Saturday, November 8, 2008

#1: mitto, mittere, misi, missum: to send, abandon

One of the most prolific Latin roots that give rise to multitudinous English vocabulary words is the Latin root: mitto, mittere, misi, missum—to send, abandon {mess, mit, muss}. A beautiful arboreal word list of all the English derivatives that come from this Latin root can be found on this Greek and Latin root words site; to see this Latin roots tree directly with all its attendant English vocabulary words, including many SAT and GRE prep words, see this Greek and Latin roots word tree. Latin verbs tend to be those classical parts of speech which have the most influence over word origin, the importance of which can be read about in its entirety at , that site which elucidates fully the importance of Greek and Latin roots over English vocabulary today.
I believe that in this series of posts I will focus on taking a trip through teaching vocabulary from the simplest of the mittere derivatives to the most difficult. This exploration of English vocabulary will begin with the blue elementary word roots that form the infrastructure of our language; I will then move onto the most difficult root words in future posts.

A mission is a journey that someone has been "sent" on, such as a missionary for the purposes of proselytizing, who often tries to establish a mission, or permanent place to which the proselytized and missionaries are "sent." After receiving admission to a country, or an obligatory "sending" towards into order to admit someone, one could, after displeasing the gendarmes, be summarily dismissed, or "sent" away, having lost one's permission, or a "sending through" to allow someone to do something, in other words, losing one's permit to commit a particular act. Perhaps, after making a promise, or words "sent forth" in trust, to make a commitment (a "sending together," in other words, a "pledge") to behave properly, thus committing oneself to good behavior, not merely an intermission, or "sending between," of atrocious deeds, continuing them therefore at a later time, Bob could submit, or "send beneath or to the foot of" good conduct and stay there in virtuous splendor, shining like one of the 12 Paladins of Charlemagne in regal splendor. This general submission to promised good behavior should prevent any messes, or that which is randomly "sent" about haphazardly, that is, with all mussed up, such as what happens when an offensive weapon is "sent," (i.e. a missile), a clearly offensive "message" or deadly "messenger" of a belligerent neighbor. And what about a laser, that acronym light amplification by stimulated emission (a "sending" out) of radiation to shoot down the missile? Steven Spielberg can tell us all about that vis a vis Star Wars, as can Worf in the Star Trek Next Generation series as the tactical weapons officer, but that time is many centuries in the future, hence inadmissible as a solution now, or that which is "not able to be sent towards" a difficulty. For those pundits who view my prose today as somewhat messy, please know, as I sense your frustration, that I have accomplished what I sent out to do. Emblematic prose, indeed. All mussitation aside, now. Gotcha.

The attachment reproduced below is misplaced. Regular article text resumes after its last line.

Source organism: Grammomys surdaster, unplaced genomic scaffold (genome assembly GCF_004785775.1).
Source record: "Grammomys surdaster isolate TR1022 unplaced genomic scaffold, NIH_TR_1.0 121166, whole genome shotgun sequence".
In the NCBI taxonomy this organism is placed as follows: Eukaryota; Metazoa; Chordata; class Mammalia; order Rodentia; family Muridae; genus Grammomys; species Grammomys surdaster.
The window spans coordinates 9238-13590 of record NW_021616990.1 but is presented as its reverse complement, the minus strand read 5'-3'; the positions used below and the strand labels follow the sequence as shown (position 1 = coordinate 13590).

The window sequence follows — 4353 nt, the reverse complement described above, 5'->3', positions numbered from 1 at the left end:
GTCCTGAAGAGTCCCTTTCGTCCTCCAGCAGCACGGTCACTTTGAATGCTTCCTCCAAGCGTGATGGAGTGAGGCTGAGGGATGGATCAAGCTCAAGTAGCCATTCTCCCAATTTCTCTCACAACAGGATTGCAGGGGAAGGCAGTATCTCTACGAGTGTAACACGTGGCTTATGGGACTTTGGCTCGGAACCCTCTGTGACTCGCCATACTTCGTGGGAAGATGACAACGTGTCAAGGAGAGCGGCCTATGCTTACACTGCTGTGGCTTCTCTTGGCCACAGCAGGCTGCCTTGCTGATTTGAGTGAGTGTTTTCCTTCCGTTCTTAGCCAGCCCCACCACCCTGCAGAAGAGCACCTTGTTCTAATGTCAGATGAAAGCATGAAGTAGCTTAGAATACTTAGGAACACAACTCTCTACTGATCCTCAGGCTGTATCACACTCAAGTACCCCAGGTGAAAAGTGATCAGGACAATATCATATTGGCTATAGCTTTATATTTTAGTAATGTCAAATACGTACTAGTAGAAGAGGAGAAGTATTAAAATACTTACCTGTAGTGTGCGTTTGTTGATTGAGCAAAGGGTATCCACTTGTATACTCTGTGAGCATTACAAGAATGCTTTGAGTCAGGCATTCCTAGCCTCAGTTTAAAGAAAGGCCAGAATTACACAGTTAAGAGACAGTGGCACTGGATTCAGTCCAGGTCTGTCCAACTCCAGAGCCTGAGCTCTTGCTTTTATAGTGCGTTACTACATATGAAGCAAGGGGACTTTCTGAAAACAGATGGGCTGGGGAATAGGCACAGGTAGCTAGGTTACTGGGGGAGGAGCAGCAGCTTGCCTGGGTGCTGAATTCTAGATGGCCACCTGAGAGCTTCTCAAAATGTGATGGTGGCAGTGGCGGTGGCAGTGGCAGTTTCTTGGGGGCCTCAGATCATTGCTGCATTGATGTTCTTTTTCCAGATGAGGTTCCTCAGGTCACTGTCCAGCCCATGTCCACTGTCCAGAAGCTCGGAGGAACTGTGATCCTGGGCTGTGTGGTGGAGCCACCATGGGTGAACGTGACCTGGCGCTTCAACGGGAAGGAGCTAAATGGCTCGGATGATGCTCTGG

Interested in a classical Greek and Latin roots word of the day, which includes SAT vocabulary based on Greek or Latin root words? Interested in seeing more of the Greek and Latin root word trees discussed above, or even a Greek and Latin roots poster? English vocabulary becomes transparent once one knows the word origins code of the English language, the vastest part of which is, bar none, Latin and Greek root words.